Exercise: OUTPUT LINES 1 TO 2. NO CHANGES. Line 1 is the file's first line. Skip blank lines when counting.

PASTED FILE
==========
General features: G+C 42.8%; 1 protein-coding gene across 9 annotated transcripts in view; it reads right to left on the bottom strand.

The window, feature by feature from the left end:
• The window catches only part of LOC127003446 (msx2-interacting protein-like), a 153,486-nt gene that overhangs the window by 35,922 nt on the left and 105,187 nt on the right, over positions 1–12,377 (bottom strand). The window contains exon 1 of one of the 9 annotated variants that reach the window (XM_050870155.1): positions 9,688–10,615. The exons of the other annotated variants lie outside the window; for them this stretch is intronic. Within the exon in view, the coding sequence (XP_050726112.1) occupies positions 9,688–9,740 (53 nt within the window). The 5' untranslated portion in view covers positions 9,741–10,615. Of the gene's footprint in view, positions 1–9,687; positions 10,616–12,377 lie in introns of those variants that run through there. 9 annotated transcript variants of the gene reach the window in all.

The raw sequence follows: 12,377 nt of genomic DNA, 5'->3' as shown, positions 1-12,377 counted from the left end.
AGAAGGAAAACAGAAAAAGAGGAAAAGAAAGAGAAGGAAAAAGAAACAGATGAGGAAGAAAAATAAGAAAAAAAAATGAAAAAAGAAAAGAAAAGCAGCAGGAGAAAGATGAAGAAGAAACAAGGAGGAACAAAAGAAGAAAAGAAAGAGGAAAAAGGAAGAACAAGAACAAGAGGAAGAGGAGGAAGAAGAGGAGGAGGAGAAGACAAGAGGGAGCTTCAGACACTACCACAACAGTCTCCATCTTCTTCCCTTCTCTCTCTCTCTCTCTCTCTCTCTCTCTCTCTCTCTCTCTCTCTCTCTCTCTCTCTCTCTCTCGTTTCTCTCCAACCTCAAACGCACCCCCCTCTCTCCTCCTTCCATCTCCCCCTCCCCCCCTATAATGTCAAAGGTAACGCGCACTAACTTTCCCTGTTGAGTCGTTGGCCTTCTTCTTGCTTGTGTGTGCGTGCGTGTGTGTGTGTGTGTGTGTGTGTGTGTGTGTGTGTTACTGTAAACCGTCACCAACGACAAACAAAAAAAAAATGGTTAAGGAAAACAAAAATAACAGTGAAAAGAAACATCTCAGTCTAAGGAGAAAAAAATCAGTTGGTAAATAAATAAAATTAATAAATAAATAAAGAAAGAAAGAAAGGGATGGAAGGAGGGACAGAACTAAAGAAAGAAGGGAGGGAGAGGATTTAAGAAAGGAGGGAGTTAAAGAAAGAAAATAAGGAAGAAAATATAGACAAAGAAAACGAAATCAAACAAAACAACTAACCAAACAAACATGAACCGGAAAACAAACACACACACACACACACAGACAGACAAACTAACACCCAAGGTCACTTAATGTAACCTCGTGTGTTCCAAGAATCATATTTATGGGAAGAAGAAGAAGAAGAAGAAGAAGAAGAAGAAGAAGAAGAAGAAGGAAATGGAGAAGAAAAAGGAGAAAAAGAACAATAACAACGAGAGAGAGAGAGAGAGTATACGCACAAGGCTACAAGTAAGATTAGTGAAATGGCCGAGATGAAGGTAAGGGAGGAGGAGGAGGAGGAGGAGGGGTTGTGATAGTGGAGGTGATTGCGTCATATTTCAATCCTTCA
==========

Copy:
General features: G+C 42.8%; 1 protein-coding gene across 9 annotated transcripts in view; it reads right to left on the bottom strand.

The window, feature by feature from the left end: